Rutherford County Mayor Bill Ketron on Wednesday speaks to reporters outside his insurance agency, Universal International Insurance, as police search the property for evidence in an ongoing alleged fraud investigation. Photo by Ashley Benkarski

By Ashley Benkarski 

MURFREESBORO, TN — Murfreesboro police searched Rutherford County Mayor Bill Ketron’s Universal International Insurance Wed., July 17 after obtaining a warrant in response to charges of alleged insurance fraud. 

Kelsey Ketron Randolph, an elected member of the Tennessee Republican Party Executive Committee who began her second term last year representing District 13, serves as vice president of her father’s insurance agency and has been accused of fraud by customers who said they didn’t receive insurance they’d paid the premiums for. Three customers stepped forward to claim wrongdoing by the agency, with two filing lawsuits in the last two years and the third having filed a police report with Murfreesboro Police Department in March. 

In April of 2017, Smyrna business Martin Construction and Restoration Co. brought a lawsuit against Universal in the circuit court of Rutherford Co. claiming breach of contract, stating the construction company applied for insurance renewal with Berkley Insurance through Universal in June 2016, and paid $11,973.15 in July to the agency for that reason. Universal allegedly didn’t renew the policy, and in Oct. Berkley notified the customer “that the policy renewal had not been paid and that the insurance policy would soon be canceled,” the lawsuit said. 

The plaintiff communicated this information to Universal via email in multiple attempts to resolve the issue and the lawsuit claimed that Randolph responded in Nov. that “everything had been taken care of.” A month later Berkley again notified the company that payment hadn’t been received and the policy was cancelled. The company said it lost coverage and was unable to operate, causing tens of thousands in lost revenue.

On Jan. 27 Randolph sent an email containing what she said was a copy of the check sent to Berkley for the policy, but the date on the check was July 29, 2017– over a year after Martin had paid its premium to Universal, the lawsuit alleged. Again Randolph assured all was in order, but when Martin requested the certificates for the policy, they claimed to not have received them, and said the same happened when the company requested to be refunded. Shortly after, Berkley turned the construction company’s account over to collections. 

Ultimately, Martin’s lawsuit demanded the case be tried by jury as well as a judgement of $150,000 in damages plus costs. The case was settled out of court for an undisclosed amount.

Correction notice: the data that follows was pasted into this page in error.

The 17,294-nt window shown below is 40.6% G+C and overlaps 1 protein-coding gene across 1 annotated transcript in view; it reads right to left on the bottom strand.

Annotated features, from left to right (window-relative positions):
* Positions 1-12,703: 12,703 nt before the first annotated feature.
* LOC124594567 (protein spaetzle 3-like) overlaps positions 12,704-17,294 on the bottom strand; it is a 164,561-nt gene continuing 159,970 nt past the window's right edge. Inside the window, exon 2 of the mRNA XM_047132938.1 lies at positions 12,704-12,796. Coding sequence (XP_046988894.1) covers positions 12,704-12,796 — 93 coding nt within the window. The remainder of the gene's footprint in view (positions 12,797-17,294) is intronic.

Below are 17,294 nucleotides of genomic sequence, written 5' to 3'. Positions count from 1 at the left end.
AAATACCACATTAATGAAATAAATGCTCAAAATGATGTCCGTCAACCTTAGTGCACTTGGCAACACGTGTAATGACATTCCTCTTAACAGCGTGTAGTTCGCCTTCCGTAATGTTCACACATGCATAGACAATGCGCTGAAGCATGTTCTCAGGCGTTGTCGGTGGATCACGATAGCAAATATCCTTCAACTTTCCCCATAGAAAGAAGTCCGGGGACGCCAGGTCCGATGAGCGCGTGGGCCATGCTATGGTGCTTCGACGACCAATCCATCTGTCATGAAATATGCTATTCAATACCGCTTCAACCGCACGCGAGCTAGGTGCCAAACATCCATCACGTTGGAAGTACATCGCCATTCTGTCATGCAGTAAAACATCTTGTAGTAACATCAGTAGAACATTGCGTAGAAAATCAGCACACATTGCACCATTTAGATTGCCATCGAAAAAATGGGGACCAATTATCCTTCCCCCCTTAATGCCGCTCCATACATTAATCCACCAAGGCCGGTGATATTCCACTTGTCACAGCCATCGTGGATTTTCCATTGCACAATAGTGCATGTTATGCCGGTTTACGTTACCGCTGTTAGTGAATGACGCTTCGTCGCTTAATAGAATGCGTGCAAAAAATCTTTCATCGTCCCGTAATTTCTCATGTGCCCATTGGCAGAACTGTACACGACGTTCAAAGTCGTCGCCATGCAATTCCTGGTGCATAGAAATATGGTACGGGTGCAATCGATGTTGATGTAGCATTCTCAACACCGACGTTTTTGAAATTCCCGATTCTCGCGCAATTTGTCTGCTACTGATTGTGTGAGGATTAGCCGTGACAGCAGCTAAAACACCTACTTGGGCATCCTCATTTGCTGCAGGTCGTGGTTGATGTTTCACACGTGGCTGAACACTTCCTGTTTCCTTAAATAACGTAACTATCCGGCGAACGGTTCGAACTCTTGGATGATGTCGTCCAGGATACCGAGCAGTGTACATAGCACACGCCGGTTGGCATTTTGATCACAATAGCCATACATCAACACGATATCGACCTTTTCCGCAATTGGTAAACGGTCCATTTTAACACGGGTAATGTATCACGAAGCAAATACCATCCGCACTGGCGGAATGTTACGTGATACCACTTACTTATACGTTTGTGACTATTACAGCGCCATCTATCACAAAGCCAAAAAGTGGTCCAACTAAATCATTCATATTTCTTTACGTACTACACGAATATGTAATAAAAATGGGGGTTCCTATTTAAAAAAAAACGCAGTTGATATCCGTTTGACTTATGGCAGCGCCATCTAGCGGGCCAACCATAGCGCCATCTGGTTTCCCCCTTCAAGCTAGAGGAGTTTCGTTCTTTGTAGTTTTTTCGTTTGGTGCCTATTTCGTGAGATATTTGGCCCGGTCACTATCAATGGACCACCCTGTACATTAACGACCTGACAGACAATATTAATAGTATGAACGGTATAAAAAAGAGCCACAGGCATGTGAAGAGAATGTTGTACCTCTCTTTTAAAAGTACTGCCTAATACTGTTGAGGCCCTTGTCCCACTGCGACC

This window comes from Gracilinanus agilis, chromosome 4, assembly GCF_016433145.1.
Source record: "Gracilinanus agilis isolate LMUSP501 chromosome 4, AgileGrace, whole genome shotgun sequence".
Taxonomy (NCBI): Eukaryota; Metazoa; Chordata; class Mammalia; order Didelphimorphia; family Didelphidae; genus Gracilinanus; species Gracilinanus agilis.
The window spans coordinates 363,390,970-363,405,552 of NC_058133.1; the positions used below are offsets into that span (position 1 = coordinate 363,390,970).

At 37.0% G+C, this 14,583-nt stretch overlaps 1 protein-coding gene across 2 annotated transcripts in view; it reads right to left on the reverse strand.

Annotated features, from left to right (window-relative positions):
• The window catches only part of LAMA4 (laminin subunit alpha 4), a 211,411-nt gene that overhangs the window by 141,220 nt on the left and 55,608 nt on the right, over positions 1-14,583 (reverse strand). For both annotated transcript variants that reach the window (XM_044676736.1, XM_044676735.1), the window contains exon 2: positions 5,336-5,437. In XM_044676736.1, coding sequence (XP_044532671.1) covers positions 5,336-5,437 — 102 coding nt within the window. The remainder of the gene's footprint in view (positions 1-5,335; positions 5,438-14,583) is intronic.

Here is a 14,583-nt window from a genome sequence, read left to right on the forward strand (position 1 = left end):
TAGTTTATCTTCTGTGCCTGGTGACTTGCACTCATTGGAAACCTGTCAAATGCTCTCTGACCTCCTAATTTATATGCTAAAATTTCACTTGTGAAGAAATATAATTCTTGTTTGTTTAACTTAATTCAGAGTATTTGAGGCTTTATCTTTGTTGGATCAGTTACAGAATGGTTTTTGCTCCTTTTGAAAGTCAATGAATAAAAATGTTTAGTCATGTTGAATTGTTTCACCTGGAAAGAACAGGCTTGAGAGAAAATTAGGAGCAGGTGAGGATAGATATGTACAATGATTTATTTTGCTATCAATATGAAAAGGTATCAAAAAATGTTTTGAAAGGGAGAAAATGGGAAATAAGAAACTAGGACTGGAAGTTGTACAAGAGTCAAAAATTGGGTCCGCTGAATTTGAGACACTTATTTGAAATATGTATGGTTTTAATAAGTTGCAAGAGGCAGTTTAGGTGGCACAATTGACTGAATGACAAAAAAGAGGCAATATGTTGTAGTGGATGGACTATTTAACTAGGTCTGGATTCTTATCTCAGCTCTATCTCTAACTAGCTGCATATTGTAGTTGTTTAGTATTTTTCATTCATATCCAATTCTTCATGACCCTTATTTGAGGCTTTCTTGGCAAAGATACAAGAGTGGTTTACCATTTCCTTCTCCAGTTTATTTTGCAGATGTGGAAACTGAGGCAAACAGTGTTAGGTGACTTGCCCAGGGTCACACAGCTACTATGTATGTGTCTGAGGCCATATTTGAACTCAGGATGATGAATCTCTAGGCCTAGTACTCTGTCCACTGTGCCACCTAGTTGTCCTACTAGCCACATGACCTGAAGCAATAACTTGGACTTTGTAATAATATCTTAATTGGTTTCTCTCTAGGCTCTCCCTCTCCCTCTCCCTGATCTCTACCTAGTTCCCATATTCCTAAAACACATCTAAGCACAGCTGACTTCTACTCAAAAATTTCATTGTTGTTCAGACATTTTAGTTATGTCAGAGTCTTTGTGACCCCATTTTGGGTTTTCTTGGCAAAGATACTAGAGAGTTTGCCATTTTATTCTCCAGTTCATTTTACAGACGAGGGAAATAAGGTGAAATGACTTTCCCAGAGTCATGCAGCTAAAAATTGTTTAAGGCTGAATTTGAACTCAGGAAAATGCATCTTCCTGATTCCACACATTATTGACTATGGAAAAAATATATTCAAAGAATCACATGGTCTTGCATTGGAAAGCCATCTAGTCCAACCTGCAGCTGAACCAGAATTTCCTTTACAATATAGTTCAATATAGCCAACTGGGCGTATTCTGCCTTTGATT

In 2018 Universal again faced complaints alleging breach of contract when Shelbyville couple Susan and Charles Daniel Calvin filed a lawsuit against the company for similar actions. That lawsuit claims Universal failed to provide Appalachian Underwriters, Inc. additional information and payment as requested for policy issuance, resulting in a loss of coverage that was not communicated to the Calvins though Universal received payment through their escrow account. The couple found they were uninsured after attempting to make a claim when their home was extensively damaged due to frozen pipes. They alleged the situation was made worse “due to their inability to repair the damages in a timely manner” and “inability to qualify for similar homeowner’s insurance in the future,” the lawsuit states.  

The Calvins asked for the case to be tried by jury as well as a judgement of $500,000 plus costs.  

Speaking to reporters Mayor Ketron, also a former state senator, said he’s in shock over the allegations but doesn’t see any acts of impropriety, a view that his daughter’s attorney shares. 

In response to concerns of Randolph soliciting insurance without a license he stated that Randolph had been acting in an administrative capacity, a position exempt from license requirement under the law. He added that he didn’t know what officers were searching for but commented that Randolph’s condominium was also subject to a search warrant. 

County commissioner and attorney Robert Stevens submitted a request July 16 for the mayor to call a special meeting to address the claims against his business and concerns over his “campaign finance accounts, including a history of late filings and numerous substantial fines from the state,” the letter said. Asked about his response to the commissioner’s request, Ketron replied that he couldn’t speak on an open investigation. Ketron said he will maintain transparency and will continue to cooperate with law enforcement.